Nobody likes having to deal with an upset child. If your little one is hurt, scared or sad, your heart breaks for her. If she's mad, frustrated or having a tantrum, it can make you mad, frustrated or a little nuts. You want to be there for her and comfort her, but the best way to do that will depend primarily on two things: why she's upset and how old she is. Well, okay, there's a third thing: how you manage your own emotions at the time. Be calm, soothing and open-minded when trying to comfort your upset child.
Try to find out why your child is upset, because that affects how you should respond and what will be most effective in trying to comfort him. Take him aside and sit down to talk on his level, physically and emotionally. Be sure he knows he has your complete attention while he's telling you about the friend at day care who wouldn't share his new toy, his inability to hit the ball at T-ball or the "owie" he got when he fell off his new scooter. Even if you've got 20 other things you need to get done, make yourself take a break and focus on him for a few minutes.
Listen carefully to what your child says, and also pay attention to what she's not saying. If she says she's upset because "she hates her stupid school," it's your mission -- and you must "choose to accept it" -- to read between the lines. Maybe she's struggling with her alphabet, or the teacher reprimanded her in front of everybody, or she didn't get to use one of the new jump ropes at play time. Patiently listen and try to draw her out so you know what kind of problem you're dealing with -- a minor slight or something requiring a full-fledged Mama Grizzly response.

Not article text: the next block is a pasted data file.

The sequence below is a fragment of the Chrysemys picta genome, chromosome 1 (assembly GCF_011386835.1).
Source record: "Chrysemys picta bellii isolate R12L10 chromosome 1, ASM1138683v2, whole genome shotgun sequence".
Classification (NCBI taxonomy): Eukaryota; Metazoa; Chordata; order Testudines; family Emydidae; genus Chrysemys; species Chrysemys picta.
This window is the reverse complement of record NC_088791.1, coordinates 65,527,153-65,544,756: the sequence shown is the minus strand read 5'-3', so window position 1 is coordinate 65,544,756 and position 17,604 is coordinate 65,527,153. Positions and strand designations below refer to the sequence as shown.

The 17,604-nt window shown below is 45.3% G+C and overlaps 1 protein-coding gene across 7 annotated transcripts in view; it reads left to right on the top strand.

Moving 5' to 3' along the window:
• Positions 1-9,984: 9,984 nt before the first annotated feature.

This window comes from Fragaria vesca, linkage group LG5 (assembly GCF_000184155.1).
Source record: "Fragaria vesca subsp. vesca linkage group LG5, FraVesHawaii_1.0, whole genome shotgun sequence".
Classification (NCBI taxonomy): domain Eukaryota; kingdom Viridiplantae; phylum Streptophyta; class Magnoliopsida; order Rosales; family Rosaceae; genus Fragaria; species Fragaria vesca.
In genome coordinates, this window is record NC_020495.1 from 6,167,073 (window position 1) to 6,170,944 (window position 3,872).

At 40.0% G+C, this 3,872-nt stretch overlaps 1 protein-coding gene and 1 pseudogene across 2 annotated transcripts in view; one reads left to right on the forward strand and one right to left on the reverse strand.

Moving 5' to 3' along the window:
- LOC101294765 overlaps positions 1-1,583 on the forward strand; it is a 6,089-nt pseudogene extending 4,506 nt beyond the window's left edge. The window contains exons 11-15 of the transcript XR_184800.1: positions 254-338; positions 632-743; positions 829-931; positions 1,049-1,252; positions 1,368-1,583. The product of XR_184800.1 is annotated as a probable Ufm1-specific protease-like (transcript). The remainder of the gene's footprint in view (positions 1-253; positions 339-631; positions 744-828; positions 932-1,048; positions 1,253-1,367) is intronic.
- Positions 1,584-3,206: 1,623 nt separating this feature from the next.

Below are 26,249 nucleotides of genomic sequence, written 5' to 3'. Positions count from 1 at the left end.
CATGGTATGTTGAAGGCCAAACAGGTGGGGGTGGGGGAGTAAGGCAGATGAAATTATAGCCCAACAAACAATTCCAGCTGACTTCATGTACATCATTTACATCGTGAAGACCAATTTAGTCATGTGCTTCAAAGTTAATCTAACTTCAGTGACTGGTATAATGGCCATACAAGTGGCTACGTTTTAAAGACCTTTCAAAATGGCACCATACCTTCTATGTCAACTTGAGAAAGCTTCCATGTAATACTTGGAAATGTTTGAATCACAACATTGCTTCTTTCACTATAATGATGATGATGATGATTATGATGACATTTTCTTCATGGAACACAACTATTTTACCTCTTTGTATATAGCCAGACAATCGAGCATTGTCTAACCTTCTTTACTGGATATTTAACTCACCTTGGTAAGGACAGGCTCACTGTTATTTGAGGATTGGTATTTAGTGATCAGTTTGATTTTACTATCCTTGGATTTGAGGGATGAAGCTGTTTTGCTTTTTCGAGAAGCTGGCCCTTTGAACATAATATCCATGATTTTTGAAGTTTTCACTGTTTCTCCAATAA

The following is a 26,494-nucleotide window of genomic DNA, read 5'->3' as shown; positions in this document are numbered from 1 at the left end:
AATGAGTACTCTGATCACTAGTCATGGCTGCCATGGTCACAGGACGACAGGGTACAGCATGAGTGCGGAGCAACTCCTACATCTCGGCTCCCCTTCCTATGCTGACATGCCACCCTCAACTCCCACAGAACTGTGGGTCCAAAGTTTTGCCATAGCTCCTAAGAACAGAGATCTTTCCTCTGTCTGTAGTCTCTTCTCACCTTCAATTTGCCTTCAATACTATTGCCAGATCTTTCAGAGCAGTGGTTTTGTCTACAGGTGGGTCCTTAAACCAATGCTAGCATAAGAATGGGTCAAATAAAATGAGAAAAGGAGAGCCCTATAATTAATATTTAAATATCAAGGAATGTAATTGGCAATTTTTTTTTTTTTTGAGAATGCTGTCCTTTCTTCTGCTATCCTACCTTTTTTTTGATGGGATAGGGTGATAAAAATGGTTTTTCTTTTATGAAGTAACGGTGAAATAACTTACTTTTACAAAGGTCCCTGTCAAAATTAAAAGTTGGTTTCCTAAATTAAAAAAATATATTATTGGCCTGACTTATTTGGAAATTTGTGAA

Use simple statements that validate your child's emotions and signal to him that you were listening and heard what he said. Sometimes just knowing someone hears his pain or frustration goes a long way toward comforting an upset child. Tell him you understand he is upset that he didn't get picked to take home the class fish this weekend, and you know that is disappointing. Don't make excuses or blame others, just let him know his feelings are natural and understandable. Give him permission to feel sad for a little bit or even cry a little, and give him a big hug. Then gently shift gears into helping him think of ways to get over the hurt and refocus his attention on another activity or friend.
Help your child develop coping mechanisms and tools to handle upsetting situations and comfort herself. No, you can't recommend a spa day or a couple of glasses of your favorite Cabernet. Yes, you can teach her to take a few deep breaths, try to find the silver lining in a situation and suggest she find something she might enjoy to distract her or lift her spirits. Physical activity is a great option for young ones trying to work through an "upset" -- friendly wrestling with Dad, going on a walk with Mom or playing on the playground gives them both a physical and emotional boost.
- Remember, at this age your child probably doesn't have the tools to verbalize a lot of her emotions. Help her find a way to explain how she feels, but keep your discussion to a minimum -- she needs validation and a hug a lot more than discussions of the kind you might be able to have with an upset tween.
- The Positive Classroom: How to Talk to a Child Who Is Upset
- Virginia Cooperative Extension: Children and Stress: Caring Strategies to Guide Children
- North Shore News: Teach Children How to Comfort Themselves
- Grandparents.com: How To Handle Your Grandchildren's Meltdowns
- Scholastic.com: Ages & Stages: How to Calm and Comfort Children
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